# $f\in L^1(0,\infty)$ monotone, show $\lim_{x\rightarrow \infty} xf(x) = 0$ [duplicate]

Here is the solution:

First $f$ is monotone and integrable on $(0,\infty)$, wolg we can assume that $f>0$ and approaches $0$ as $x$ goes to infinity. Observe that $$xf(2x) \leq \int_x^{2x} f(t)$$ since when $t\in [x,2x]$ we have $f(t) \geq f(2x)$ because $f$ is decreasing. And since $f$ is integrable, we have $$\lim_{x\rightarrow \infty} \int_x^{2x} f(t) = 0,$$ thus $$\lim_{x\rightarrow \infty} 2xf(2x) = 0.$$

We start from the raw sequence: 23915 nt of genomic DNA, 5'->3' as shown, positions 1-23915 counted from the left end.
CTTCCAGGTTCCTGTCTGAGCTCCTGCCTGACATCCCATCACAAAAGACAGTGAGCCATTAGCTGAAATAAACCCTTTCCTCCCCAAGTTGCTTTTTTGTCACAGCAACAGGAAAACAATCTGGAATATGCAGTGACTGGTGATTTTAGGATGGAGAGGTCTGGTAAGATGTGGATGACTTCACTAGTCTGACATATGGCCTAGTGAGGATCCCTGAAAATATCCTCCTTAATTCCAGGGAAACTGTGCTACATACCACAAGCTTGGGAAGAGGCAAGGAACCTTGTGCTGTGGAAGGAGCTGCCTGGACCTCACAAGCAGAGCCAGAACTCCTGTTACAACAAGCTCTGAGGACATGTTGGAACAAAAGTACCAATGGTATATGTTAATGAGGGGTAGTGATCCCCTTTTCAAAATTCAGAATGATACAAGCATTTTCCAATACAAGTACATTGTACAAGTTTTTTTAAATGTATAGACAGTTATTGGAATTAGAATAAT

## marked as duplicate by user147263, Daniel Fischer, Norbert, Peter Woolfitt, HakimJul 8 '14 at 22:11

• The negation of "$\lim_{x\rightarrow\infty} xf(x)=0$" is not "$\lim_{x\rightarrow\infty} xf(x)>0$". – David Mitra Jul 8 '14 at 15:28
• Your proof looks OK. – TZakrevskiy Jul 8 '14 at 15:28
• $x$ is monotone increasing and $f$ will have to be monotone decreasing. The product $xf(x)$ needn't be monotone. You can't claim that for all $x\ge x_0$, $xf(x) \ge\epsilon$. One can say at best that there's a sequence $\{x_n\}$ such that $x_nf(x_n) \ge\epsilon$ as $n\to\infty$. – InTransit Jul 8 '14 at 15:29
• See this, though. – David Mitra Jul 8 '14 at 15:30
• This argument is by contradiction, not contraposition. – Alex Schiff Jul 8 '14 at 15:37